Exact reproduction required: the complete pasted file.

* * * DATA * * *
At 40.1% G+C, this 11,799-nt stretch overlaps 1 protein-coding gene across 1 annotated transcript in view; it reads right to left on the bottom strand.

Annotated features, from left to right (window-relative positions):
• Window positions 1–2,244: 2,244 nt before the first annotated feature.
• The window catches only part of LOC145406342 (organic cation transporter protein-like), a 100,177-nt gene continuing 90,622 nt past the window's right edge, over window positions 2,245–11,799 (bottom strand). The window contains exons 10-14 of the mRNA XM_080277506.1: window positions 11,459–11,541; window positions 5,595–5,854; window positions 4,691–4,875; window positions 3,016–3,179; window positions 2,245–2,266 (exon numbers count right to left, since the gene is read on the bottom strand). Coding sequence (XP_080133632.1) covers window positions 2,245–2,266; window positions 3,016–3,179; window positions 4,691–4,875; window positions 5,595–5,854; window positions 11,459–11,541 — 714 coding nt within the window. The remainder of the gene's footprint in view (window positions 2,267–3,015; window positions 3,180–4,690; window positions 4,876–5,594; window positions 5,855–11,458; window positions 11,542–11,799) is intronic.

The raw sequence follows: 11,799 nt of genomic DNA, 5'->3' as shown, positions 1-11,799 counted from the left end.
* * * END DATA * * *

At 40.1% G+C, this 11,799-nt stretch overlaps 1 protein-coding gene across 1 annotated transcript in view; it reads right to left on the bottom strand.

Annotated features, from left to right (window-relative positions):
• Window positions 1–2,244: 2,244 nt before the first annotated feature.
• The window catches only part of LOC145406342 (organic cation transporter protein-like), a 100,177-nt gene continuing 90,622 nt past the window's right edge, over window positions 2,245–11,799 (bottom strand). The window contains exons 10-14 of the mRNA XM_080277506.1: window positions 11,459–11,541; window positions 5,595–5,854; window positions 4,691–4,875; window positions 3,016–3,179; window positions 2,245–2,266 (exon numbers count right to left, since the gene is read on the bottom strand). Coding sequence (XP_080133632.1) covers window positions 2,245–2,266; window positions 3,016–3,179; window positions 4,691–4,875; window positions 5,595–5,854; window positions 11,459–11,541 — 714 coding nt within the window. The remainder of the gene's footprint in view (window positions 2,267–3,015; window positions 3,180–4,690; window positions 4,876–5,594; window positions 5,855–11,458; window positions 11,542–11,799) is intronic.

The raw sequence follows: 11,799 nt of genomic DNA, 5'->3' as shown, positions 1-11,799 counted from the left end.